Overall this is a good book and one that will help every executive think about how their company works and what it does to create value. It is important to note that while Nayar’s company is based in India, his business is global and these techniques are working in multiple geographies, cultures and workforces. This means that his experience is readily transferable to other organizations and situations.
- Clear and comprehensive in terms of describing the business situation and the actions they took to address the issues. There is no consultant-ese or academic mumbo jumbo, just clear thinking clearly explained.
- Solution specific in terms of defining specific initiatives, tools, things that the company did to create results and address issues.
- Comprehensive discussing multiple aspects of the transformation from the way they worked with customers, to enabling functions, evaluations, transparency and the changing role of the CEO and their office.
- Insightful as Nayar reflects on what has happened at the most basic and fundamental level. For example his discussion of the evolved nature of 360-degree feedback (p. 116 – 126) gives this tool a new power and rational.
- Focused and humble as Nayar accomplishes all of this in just 185 pages without aggrandizing himself, his company or its track record. This gives the book a clear and honest tone that puts conviction behind the words.
- Realistic as Nayar recognized and values the people who say ‘yes, but’ he then goes on to share the insights and changes in the solution generated by people who have legitimate and value issues with the stated direction. This is a balanced and mature approach to change that is refreshingly different than branding people as the enemy.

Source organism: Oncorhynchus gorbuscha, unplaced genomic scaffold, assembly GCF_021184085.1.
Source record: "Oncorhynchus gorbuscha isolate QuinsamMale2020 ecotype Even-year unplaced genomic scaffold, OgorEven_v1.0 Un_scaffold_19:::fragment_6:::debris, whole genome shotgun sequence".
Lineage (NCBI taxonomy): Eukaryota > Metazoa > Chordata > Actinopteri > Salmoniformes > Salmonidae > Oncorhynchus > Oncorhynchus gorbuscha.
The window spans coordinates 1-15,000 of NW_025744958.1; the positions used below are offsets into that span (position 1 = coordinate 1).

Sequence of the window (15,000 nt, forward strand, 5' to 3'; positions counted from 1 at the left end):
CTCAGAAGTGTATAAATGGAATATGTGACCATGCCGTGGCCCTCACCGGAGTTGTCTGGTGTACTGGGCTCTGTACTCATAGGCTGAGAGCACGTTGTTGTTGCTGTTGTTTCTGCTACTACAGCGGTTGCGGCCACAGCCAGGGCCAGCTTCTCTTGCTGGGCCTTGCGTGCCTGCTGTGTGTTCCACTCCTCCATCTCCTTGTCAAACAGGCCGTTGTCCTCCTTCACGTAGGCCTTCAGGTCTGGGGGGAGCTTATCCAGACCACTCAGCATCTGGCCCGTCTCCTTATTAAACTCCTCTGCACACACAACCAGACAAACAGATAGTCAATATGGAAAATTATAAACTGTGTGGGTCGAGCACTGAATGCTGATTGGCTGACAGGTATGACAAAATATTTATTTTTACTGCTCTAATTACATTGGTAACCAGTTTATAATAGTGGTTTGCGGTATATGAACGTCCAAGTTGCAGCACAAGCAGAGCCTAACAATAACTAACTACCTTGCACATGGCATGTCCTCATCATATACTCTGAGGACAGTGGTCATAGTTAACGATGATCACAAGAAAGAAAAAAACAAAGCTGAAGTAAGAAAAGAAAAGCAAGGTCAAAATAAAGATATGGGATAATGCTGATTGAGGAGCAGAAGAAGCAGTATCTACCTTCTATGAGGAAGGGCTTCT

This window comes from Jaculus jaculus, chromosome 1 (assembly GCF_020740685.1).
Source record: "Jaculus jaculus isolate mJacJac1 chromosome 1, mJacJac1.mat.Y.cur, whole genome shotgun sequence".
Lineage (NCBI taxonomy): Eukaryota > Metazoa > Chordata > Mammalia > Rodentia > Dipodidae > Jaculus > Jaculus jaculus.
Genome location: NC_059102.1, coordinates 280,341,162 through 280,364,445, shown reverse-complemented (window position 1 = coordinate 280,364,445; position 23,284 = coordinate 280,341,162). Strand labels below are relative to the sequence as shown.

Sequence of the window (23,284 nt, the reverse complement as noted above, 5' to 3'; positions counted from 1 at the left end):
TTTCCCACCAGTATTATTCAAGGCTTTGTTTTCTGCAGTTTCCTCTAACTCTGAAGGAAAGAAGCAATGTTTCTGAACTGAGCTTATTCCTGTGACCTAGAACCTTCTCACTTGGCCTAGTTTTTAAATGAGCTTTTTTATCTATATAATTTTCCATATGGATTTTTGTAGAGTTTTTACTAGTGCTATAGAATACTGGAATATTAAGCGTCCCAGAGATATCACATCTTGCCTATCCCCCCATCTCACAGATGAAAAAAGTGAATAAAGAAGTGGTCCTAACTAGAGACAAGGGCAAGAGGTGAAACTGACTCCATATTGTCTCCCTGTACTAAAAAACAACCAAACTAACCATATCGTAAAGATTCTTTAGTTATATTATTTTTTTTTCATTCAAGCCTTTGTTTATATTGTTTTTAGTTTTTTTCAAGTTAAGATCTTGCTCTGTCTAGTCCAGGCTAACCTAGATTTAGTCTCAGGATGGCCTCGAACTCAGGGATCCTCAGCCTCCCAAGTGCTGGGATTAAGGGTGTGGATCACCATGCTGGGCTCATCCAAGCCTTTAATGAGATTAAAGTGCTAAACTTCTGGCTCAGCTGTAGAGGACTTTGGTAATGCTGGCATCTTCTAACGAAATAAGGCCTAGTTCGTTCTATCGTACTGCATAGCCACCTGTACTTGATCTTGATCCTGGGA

- Nayar’s discussion of the business issues and situations are often at a high level. While I understand the business and publishing rational behind this, it does weaken the context and may lead some people to think that this does not apply to them – it does.
- Nayar presents a fairly straightforward time progression; we did this, then that, then that. This is a strength in making the book clear and focused, but it has caused Nayar to omit what I am sure are some of the
- The book is somewhat impersonal, not from the CEO’s perspective, but from the perspective of the people a HCLIT who we hear little about and even less from. It is paradoxical in that the book is about putting employees first, but we really never hear from the employees. A brief first person story of the transformations that an individual manager or front line person when through would have made this a five star book.
Overall the challenges do not rob the value of the ideas, experience and insight presented in this book. Read it and think about its applicability to your company, industry and situation. There is much here to think about and even better a deep example of what one company did.
Comments or opinions expressed on this blog are those of the individual contributors only, and do not necessarily represent the views of Gartner, Inc. or its management. Readers may copy and redistribute blog postings on other blogs, or otherwise for private, non-commercial or journalistic purposes, with attribution to Gartner. This content may not be used for any other purposes in any other formats or media. The content on this blog is provided on an "as-is" basis. Gartner shall not be liable for any damages whatsoever arising out of the content or use of this blog.